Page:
As a result, this information is shown in the OnionDir page and over 80 domains are already using this method.
We are gathering three types of popularity data:
- Tor2web nodes share their visiting statistics to Ahmia
- Number of public WWW backlinks to hidden services
- Number of clicks in the search results
The click counter tells the total number of clicks on a search result in ahmia.fi
We have decided to filter any sites related to child porn from our search results. Ahmia is removing everything related to these websites. These websites may not be actual child porn sites. They are rather sites where users can post content (forums, file and image uploads etc.) and as the result there have been, momentarily at least, some suspicious content that has not been moderated in a reasonable period of time. Ahmia.fi does not have the time to monitor these sites carefully and we are banning sites from our public index if we see any evidence of child abuse. Of course, the ban is removed if the site itself contacts us and we review the website to be OK.
In practice, Ahmia calculates the MD5 sums of the banned domains for use as a filtering policy. Moreover, we are sharing this list and Tor2web nodes can use the list to filter out pages.
At the moment, there seems to be 1228 hidden website domains online and 7 of them has been filtered because they are possibly sharing child porn content.
OnionBot is a crawler for hidden service websites based on the Scrapy framework. It crawls the Tor network and passes data to the search database. OnionBot requires the Tor software (using Tor2web mode) and Polipo. The results are saved to Apache Solr.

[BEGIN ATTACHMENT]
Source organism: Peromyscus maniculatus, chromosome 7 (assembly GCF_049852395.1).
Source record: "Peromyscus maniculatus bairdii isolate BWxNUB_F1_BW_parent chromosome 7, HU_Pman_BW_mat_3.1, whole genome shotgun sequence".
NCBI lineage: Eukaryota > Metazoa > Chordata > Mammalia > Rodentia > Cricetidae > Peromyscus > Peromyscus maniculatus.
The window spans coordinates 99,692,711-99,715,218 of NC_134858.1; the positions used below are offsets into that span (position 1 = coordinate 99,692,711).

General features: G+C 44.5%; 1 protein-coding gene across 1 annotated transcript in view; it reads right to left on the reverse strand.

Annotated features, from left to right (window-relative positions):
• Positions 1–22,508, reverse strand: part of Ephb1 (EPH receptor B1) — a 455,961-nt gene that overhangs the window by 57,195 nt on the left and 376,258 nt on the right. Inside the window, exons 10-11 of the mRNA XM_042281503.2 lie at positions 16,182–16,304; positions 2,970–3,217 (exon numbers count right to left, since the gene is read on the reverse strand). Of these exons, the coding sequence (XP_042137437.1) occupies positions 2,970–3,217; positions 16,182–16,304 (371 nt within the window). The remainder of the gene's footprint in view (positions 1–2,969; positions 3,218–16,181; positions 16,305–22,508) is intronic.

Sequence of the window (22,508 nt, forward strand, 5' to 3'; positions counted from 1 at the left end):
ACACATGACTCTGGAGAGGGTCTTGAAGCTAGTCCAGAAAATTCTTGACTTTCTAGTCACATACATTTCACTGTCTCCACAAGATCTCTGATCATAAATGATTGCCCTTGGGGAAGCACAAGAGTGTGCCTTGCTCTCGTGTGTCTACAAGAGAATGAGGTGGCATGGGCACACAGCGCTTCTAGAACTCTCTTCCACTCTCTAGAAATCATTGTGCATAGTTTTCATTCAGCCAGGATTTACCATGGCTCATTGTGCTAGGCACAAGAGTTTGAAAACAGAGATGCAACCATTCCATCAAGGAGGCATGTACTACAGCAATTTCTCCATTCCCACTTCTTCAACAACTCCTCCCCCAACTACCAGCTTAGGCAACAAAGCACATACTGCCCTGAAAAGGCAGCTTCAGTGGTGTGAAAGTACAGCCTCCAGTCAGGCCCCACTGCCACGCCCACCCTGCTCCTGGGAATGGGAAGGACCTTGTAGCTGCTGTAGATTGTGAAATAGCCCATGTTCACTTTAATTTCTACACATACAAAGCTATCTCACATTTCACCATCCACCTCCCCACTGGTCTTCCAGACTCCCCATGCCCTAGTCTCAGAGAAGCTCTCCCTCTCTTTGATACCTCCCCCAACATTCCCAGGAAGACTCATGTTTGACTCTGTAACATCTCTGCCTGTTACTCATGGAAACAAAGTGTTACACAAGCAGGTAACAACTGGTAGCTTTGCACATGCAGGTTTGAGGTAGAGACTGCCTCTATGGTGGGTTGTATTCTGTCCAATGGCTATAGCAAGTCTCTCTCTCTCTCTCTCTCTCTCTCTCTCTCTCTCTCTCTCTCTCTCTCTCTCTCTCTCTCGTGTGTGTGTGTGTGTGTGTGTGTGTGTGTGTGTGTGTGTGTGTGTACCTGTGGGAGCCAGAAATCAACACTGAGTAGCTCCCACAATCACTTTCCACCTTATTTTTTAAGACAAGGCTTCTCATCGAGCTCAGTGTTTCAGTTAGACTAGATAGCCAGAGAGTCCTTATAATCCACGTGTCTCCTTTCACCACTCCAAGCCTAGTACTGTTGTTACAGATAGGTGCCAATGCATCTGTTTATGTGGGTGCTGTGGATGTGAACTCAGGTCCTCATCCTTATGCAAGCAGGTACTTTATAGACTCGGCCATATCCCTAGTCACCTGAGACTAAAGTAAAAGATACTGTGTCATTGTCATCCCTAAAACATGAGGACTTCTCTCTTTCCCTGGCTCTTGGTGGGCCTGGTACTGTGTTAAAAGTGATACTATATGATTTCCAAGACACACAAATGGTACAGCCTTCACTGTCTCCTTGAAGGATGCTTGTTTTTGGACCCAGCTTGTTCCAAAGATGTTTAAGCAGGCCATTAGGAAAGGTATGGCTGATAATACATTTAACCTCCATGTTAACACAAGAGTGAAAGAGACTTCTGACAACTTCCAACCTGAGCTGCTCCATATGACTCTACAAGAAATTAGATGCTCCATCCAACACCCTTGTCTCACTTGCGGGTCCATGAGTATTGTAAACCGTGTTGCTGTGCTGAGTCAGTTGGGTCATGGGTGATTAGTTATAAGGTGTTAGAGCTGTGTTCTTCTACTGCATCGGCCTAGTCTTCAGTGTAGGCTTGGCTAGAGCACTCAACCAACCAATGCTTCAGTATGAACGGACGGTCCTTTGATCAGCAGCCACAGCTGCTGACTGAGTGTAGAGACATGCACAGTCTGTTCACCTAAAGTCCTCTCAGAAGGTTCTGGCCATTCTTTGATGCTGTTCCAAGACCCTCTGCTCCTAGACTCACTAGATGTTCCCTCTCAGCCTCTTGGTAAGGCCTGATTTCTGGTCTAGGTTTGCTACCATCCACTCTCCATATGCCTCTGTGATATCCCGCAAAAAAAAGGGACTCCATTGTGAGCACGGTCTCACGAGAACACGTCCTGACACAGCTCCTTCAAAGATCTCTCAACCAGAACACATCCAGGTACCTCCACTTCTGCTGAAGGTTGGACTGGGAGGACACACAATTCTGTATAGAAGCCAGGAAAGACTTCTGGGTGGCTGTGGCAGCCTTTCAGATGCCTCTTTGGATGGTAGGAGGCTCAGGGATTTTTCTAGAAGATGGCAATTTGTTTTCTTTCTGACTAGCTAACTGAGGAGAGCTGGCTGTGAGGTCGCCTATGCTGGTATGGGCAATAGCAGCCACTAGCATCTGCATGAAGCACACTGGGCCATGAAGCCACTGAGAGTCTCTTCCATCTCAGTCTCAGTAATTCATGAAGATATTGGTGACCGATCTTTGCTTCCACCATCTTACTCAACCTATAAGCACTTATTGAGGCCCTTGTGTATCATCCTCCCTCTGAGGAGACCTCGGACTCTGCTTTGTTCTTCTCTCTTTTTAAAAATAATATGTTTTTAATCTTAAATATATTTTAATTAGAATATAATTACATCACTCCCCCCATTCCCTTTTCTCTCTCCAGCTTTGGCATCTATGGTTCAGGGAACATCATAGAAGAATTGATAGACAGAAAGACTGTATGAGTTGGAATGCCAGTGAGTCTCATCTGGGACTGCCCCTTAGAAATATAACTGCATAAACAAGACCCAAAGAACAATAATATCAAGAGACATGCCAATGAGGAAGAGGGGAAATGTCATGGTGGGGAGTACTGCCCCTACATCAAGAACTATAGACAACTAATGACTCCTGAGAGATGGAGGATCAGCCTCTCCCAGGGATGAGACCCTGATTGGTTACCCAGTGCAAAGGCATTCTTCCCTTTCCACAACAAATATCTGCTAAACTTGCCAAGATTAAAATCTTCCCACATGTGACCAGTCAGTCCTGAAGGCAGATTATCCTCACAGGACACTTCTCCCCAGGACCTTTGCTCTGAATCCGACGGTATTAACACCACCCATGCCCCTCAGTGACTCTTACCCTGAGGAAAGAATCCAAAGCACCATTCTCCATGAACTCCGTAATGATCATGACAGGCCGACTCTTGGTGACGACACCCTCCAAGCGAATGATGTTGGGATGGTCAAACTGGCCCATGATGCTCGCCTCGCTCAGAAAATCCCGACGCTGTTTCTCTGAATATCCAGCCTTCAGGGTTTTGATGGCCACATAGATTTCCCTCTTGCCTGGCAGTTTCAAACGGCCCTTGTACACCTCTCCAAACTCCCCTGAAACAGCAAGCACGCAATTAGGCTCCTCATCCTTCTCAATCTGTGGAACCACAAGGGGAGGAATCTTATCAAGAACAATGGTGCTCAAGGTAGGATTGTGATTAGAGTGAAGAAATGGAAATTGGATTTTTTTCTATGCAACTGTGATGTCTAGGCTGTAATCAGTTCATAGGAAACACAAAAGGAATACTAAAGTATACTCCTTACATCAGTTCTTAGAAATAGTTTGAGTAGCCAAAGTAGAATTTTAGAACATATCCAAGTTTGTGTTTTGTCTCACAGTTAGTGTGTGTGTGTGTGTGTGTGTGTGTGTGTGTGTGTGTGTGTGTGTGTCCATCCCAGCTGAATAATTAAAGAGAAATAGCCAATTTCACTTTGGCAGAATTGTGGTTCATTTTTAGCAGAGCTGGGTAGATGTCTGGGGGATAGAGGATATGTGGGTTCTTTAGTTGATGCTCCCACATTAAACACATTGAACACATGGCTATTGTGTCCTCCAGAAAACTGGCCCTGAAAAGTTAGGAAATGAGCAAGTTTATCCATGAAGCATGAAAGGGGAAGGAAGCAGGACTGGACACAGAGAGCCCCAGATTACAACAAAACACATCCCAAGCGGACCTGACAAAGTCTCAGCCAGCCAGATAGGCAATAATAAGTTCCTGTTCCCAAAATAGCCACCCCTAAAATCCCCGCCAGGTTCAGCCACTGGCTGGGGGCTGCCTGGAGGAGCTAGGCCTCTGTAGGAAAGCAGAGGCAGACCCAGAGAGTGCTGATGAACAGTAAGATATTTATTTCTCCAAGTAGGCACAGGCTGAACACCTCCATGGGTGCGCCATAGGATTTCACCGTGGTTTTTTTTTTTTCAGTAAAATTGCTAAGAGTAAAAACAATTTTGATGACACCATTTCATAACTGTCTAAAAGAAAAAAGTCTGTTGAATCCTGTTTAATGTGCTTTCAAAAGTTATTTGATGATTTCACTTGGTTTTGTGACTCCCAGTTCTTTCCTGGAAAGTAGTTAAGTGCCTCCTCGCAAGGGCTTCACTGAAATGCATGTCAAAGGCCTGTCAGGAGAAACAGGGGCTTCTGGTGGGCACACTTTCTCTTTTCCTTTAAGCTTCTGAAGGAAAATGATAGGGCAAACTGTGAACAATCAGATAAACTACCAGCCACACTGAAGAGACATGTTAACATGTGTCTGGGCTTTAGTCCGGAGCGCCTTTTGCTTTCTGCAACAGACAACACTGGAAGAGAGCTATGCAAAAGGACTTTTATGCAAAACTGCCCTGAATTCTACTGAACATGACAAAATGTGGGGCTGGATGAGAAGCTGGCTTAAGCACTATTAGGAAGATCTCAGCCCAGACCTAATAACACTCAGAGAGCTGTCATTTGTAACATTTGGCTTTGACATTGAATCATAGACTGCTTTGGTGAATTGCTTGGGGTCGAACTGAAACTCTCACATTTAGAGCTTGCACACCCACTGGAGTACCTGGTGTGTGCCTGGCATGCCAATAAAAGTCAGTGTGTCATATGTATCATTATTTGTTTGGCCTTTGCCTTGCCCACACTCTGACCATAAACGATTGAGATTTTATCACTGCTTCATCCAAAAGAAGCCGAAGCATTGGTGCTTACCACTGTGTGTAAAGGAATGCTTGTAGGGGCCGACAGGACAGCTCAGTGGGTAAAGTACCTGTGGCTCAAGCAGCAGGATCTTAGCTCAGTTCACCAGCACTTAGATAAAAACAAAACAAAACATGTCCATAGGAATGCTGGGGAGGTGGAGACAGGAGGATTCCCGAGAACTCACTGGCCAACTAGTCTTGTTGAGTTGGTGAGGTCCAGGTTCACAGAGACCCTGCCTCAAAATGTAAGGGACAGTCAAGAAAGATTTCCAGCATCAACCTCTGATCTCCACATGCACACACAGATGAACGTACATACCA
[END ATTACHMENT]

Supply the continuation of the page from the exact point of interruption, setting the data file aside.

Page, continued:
Apache Solr is a popular, open source enterprise search platform. Its major features include powerful full-text search, hit highlighting, faceted search, and near real-time indexing.
The schema.xml file contains all of the details about which fields your documents can contain, and how those fields should be dealt with when adding documents to the index, or when querying those fields.
Security measures for privacy
In the software
- We do not log any IP addresses, see Apache configuration
- We are gathering real-time clicks, however, this data is not shown accurately
In the host ahmia.fi
- Backend servers are run separately and they do not have any knowledge about the end-users
- All servers are hosted in countries with strong privacy laws. For example, Finland and the Netherlands
- Communication between servers is encrypted
- Only a few trustworthy people know the locations of the back-end servers and are able to access them
GSoC 2014 was fun and productive!
There is a lot more to do. However, I do not have time to do everything myself. Of course, I am coding when I have time and maintaining the search engine.
In addition, I am going to write a scientific article about the implementation.
Is there anyone who would be interested in developing Ahmia.fi?
Is anyone familiar with Solr and would know how to tweak it for full text search?
Furthermore, any kind of help would be most welcome. There are always Linux admin duties, HTML/CSS design, bug fixing, Django development, etc...
For further information, please don't hesitate to contact me by e-mail: firstname.lastname@example.org